Pomona College Magazine
Volume 41. No. 2.
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(Re)Dedicated Voices

The dedication of the Seaver Biology Building was also a rededication of Pomona to leadership in science education.

With more than a dozen members of the Seaver family in attendance, the Richard C. Seaver
Biology Building was officially dedicated on February 26, 2005, as the College offered its
thanks to the family whose name has become synonymous with fields as diverse as science
and theatre on the Pomona campus. Here are some comments from the participants in that

Stewart Smith ’68
Chairman of the Board of Trustees
“It is, in fact, impossible to describe the emergence of Pomona College over the last half
century as one of the nation’s preeminent colleges without simultaneously referring to the
transformative contributions of Frank Seaver 1905, Richard Seaver ’43, and the Seaver

David Oxtoby
President of Pomona College
“We celebrate today also a strong commitment from Pomona College for environmental
sustainability in design, construction, and use. This building is the first at Pomona, and
in Claremont, built to the LEED Green Building standards. In fact, it is designed to meet
the still more ambitious goal of silver certification, placing it in the top one percent
of all academic laboratory buildings in the country in terms of energy-conscious design.”

Thomas D. Pollard ’64
Higgins Professor of Molecular Cellular and Developmental Biology, Yale University
“On behalf of two generations of Pomona graduates who studied in Seaver Laboratories, heartfelt thanks to the Seaver family and other donors for providing the facilities not only to learn about the natural world but also to catch the spark that ignited our careers
in science and medicine. ...

“Biology has the potential to explain life in terms of chemistry and physics. We will understand the molecular basis of physiology in the near future. Some matters such as consciousness may have to wait a bit, but even that is not off limits. These insights will explain, for example, how the genetic differences that separate each of us—differences of about one part in 10,000 parts of DNA—account for our individual predispositions to disease. If individuals and society can deal with the ethical and personal issues raised by these insights, it will be possible to take more proactive approaches to preventative medicine, rather than simply reacting to disease as we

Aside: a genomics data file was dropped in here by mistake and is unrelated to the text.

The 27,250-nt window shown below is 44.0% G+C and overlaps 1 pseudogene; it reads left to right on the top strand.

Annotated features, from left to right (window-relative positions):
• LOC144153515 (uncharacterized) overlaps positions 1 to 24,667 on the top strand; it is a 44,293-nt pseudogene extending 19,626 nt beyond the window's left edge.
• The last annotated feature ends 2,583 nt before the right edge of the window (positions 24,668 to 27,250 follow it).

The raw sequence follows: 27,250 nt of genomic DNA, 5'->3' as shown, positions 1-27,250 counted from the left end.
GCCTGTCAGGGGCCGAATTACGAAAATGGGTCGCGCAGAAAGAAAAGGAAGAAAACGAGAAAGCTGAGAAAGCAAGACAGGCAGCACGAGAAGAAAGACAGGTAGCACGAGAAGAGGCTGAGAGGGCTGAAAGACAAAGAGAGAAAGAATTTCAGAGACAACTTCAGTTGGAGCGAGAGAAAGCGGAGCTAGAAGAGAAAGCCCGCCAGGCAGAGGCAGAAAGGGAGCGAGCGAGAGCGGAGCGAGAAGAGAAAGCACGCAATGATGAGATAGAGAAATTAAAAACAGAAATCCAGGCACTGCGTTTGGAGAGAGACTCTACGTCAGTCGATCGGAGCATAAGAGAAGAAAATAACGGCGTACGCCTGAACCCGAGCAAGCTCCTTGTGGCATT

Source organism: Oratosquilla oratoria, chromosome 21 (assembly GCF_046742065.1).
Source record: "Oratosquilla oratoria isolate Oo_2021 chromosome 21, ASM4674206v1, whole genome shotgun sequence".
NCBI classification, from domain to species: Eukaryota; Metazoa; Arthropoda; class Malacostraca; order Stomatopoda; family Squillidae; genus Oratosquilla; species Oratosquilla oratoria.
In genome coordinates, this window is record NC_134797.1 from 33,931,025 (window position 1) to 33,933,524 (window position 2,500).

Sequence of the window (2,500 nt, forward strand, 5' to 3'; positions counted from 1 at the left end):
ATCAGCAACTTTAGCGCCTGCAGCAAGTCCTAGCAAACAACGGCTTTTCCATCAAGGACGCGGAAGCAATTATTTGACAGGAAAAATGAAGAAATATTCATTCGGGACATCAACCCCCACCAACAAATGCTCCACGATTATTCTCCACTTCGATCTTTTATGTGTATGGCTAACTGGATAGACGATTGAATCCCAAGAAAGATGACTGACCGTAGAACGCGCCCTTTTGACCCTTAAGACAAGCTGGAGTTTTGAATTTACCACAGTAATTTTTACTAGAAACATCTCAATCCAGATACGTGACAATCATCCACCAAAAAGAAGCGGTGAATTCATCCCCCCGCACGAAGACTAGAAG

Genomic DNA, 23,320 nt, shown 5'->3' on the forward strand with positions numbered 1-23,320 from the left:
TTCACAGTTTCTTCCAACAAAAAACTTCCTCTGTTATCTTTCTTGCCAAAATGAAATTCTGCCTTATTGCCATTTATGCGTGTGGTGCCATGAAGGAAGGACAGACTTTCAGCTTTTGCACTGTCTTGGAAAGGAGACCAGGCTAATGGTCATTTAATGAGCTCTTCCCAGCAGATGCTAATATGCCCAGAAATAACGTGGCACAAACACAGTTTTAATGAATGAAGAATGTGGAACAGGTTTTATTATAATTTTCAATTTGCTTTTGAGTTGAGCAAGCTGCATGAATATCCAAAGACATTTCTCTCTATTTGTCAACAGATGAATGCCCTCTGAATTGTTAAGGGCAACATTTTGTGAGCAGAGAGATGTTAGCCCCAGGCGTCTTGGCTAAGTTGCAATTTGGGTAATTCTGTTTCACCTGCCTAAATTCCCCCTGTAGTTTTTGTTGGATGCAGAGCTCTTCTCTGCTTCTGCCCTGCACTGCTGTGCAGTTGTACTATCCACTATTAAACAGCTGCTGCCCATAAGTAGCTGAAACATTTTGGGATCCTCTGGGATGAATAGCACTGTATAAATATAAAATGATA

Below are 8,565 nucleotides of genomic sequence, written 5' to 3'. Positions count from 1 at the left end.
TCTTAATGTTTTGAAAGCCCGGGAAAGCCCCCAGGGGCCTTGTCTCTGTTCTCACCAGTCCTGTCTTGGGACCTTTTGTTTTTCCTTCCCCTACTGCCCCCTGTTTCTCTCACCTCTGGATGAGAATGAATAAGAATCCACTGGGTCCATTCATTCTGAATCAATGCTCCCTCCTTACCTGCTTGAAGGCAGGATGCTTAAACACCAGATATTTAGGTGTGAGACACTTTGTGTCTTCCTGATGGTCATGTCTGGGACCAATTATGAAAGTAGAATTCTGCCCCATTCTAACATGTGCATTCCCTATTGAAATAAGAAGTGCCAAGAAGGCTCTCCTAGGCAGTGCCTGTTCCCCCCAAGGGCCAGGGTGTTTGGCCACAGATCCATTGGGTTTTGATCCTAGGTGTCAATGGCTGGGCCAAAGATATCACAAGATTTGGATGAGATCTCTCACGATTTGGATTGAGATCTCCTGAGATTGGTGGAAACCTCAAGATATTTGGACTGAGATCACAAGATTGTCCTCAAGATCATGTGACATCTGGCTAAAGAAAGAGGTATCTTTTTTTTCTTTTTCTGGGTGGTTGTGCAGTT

do now.

“Research in biology is limited only by resources. Increasing the investment, as Pomona
has done with this magnificent building, will bring answers sooner, rather than later.”

Lenny Seligman
Associate Professor of Biology and Chair of the Biology Department
“This is an incredible teaching facility. This might seem like an odd choice of words for
a building comprised primarily of faculty research labs. However, teaching—arguably the
most important teaching we do—is exactly what occurs in these research labs. “The best research projects at a place like Pomona are those that intimately involve undergraduates in experimental design, execution and interpretation. ... “This building was designed with this idea of collaborative student-faculty research in mind.”

Michelle Keese ’05
Molecular Biology major
“We accept this generous gift from you with gratitude and the promise that we will use it
to achieve great things.”

Richard C. Seaver ’43
Speaking for the Seaver Family
“At this time in history, biology is making such wonderful progress, teaching us so many
things. I can think of no better commentary than that of one of my grandchildren, sitting
here in the second row, Nathan Seaver Dean, who—paraphrasing a political leader of a
generation ago—said, ‘Ask not what biology can do for you. Ask what you can do for
©Copyright 2004
by Pomona College
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